How to Fish for Survival
Let's just say you get stuck in the woods. Perhaps you've wandered off track and are completely lost, your car's broken down and you're miles from anywhere, or you've hiding out as you make your way to your bug-out location now that SHTF. First, you've built a shelter, and with a fire you've got somewhere warm to hunker down for the night, but how do you stop your belly from rumbling? When you're stuck for food fish are a great source of protein, and no matter what you're doing in the wild, in an emergency you're eventually going to have to eat. Today, we'll cover ways you can catch a feed of fish to keep you and your family fed, so you've got the energy and ability to make it out alive.
Your fishing kit It goes without saying that you should have a basic fishing kit in your bug out bag. An assortment of hooks, as well as line, swivels and some light weights take up very little space in your pack, but can be a lifesaver if you have to fish for your food. Personally, I'd recommend a small kit with about 40-50 hooks of varying size, and a couple of hundred yards of fishing line. This may seem like alot when you're packing, but we really do need these for the technique we will teach.
Improvising fishing gear So what happens if you lose your fishing kit, or you never packed one in the first place? It's not ideal, but you can definitely improvise your gear. Take a length of paracord and pull out the individual threads, these can make-do for fishing line, or if you're really stuck it's time to borrow a shoelace. For a hook, anything made of metal will work best, just bend and twist it into shape so that it's not easily bent back open. Paperclips, bobby-pins, and even the pull-tabs off an old can will work, or if none of these are available use your knife to fashion a hook from a piece of wood or bone, twigs with a large thorn on it also work well. It's definitely going to be harder using these improvised items, but it's still possible, so keep at it.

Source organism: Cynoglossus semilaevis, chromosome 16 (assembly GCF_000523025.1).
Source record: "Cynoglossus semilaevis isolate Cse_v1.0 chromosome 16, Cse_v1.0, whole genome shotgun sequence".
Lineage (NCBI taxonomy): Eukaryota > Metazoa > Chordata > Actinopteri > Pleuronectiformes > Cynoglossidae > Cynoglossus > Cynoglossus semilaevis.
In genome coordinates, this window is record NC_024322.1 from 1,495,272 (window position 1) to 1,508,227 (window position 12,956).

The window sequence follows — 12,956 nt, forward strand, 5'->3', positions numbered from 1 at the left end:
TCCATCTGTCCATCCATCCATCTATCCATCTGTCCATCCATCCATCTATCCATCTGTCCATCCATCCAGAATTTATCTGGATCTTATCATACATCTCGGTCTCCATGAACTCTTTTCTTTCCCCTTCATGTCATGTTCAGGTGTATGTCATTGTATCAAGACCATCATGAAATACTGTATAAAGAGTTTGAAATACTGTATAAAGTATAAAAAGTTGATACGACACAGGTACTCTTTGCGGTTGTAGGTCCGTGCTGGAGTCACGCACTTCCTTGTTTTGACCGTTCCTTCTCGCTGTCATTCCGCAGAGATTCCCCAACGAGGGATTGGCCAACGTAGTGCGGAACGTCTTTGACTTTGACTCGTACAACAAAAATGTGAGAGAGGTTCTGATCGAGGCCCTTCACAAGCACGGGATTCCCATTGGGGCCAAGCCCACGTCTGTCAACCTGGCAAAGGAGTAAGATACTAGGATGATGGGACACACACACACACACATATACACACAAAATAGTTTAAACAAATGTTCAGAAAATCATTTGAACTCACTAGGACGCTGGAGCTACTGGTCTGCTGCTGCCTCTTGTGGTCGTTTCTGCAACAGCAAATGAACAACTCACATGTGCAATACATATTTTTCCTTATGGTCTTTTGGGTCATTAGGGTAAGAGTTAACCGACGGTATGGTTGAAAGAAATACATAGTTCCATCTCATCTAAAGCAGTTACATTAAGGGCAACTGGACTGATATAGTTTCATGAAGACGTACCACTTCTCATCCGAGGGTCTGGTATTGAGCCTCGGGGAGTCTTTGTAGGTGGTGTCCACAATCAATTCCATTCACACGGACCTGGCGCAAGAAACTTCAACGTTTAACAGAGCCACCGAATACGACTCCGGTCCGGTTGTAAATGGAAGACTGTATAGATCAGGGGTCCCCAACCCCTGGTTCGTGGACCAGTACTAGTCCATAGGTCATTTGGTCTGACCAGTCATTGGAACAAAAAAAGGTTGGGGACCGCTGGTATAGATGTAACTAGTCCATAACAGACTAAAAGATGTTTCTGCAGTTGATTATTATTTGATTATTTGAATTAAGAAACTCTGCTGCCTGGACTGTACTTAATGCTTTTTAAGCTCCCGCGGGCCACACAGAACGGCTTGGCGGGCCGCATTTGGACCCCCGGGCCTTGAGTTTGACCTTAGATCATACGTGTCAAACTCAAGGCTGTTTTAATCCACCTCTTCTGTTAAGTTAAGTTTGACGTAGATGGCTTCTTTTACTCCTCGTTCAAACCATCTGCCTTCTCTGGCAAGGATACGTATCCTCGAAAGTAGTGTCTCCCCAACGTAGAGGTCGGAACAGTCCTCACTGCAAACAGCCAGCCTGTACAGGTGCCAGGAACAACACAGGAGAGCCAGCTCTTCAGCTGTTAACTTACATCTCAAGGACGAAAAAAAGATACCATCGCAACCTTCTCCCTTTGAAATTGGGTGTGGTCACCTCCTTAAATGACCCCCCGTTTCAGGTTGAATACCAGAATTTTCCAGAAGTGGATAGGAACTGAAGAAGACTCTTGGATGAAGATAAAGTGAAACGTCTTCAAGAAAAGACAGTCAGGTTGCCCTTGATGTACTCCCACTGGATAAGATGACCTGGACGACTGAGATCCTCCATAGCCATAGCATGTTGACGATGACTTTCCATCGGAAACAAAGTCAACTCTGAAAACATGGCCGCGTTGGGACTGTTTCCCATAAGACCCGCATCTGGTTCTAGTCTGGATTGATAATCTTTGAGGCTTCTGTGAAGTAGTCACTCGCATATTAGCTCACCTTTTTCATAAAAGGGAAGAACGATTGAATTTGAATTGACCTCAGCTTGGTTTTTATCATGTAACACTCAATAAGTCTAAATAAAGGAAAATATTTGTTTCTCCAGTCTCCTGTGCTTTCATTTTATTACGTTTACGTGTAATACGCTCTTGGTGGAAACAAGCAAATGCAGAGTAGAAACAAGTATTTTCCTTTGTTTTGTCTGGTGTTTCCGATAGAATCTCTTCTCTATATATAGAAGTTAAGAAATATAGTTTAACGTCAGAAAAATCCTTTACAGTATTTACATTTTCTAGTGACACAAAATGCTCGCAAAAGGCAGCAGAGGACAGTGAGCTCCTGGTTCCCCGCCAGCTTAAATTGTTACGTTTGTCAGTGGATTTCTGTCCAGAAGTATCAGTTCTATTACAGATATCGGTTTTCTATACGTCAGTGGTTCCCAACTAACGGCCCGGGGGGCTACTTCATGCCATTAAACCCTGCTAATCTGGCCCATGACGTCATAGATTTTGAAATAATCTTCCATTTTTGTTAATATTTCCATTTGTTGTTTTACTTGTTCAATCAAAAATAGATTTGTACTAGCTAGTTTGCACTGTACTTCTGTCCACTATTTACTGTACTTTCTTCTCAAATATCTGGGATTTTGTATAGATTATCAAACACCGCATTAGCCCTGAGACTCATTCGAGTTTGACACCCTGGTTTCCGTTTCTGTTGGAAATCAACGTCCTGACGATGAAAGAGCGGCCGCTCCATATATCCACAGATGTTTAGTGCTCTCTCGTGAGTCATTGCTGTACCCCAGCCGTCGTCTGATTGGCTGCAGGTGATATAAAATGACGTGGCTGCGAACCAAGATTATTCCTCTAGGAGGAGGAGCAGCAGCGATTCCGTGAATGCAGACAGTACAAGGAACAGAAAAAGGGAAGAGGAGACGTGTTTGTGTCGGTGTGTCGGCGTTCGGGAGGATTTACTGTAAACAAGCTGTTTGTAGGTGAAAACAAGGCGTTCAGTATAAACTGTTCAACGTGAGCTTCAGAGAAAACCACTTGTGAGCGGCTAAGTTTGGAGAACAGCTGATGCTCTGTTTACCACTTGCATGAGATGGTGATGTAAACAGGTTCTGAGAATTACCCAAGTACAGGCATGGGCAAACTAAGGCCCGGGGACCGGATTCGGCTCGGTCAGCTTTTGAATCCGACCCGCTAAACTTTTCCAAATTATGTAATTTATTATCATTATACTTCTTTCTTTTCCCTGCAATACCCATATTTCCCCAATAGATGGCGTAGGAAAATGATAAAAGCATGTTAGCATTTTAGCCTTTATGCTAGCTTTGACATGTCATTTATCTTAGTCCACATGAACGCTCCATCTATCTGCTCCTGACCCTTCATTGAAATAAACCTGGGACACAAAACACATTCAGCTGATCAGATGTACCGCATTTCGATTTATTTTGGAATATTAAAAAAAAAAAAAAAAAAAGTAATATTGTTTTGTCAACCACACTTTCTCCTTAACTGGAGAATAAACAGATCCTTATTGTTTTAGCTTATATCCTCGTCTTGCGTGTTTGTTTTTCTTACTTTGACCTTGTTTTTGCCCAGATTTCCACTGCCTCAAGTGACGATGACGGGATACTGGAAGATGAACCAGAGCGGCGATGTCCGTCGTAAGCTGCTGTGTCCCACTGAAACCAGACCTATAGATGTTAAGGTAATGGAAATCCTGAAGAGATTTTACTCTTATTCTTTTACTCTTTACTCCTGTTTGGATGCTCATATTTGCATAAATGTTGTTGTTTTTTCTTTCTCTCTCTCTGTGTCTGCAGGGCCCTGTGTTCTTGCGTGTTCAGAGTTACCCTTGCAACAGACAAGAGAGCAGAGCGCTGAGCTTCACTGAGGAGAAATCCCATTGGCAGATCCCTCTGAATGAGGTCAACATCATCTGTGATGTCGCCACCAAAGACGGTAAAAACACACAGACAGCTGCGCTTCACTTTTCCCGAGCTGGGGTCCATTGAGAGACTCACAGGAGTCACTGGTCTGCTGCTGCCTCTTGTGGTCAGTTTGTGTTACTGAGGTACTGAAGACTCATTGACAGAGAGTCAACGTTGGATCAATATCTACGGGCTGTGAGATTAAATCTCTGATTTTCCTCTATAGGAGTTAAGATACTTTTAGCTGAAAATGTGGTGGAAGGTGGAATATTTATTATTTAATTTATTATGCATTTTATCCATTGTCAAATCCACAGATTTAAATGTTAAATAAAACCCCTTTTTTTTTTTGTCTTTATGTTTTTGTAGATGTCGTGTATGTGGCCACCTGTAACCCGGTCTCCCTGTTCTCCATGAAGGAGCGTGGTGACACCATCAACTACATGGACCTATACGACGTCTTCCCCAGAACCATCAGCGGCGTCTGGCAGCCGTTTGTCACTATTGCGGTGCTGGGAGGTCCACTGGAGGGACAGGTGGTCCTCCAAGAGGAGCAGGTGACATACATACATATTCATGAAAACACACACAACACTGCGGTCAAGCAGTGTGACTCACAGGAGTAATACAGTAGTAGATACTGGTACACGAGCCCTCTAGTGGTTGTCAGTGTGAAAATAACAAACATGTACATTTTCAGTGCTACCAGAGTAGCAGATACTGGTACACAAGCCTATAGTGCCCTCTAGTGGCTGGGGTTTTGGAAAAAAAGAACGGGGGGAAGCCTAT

Natural sources of bait You can pack salmon eggs or any number of man-made lures, but I prefer to look to the natural surroundings to find the food the fish are used to eating. Turn over logs and rocks in search of worms, grubs, beetles and snails, even little craw dads and grasshoppers will usually work. Minnows and leeches I've also had success with, as you can put your hook through their tail and their swimming motion will draw attention from larger fish. No matter what though, try different baits on your hooks, to increase your chances of landing a fish.
Choosing where to fish Knowing the right places to set your lines is key, and an understanding of how to fish in your local area is going to be your best asset here. Talk to the people in your local tackle shop, and try your hand at fishing when you're on a hiking or a camping trip with your family. Nothing makes it easier than practice. Generally, fish like to hide, and they use cover like the shade of a lily pad, the grassy patches at the water's edge, or even submerged logs and branches to achieve this. As an angler, this causes a lot of lost gear, so be wary when you're setting your lines.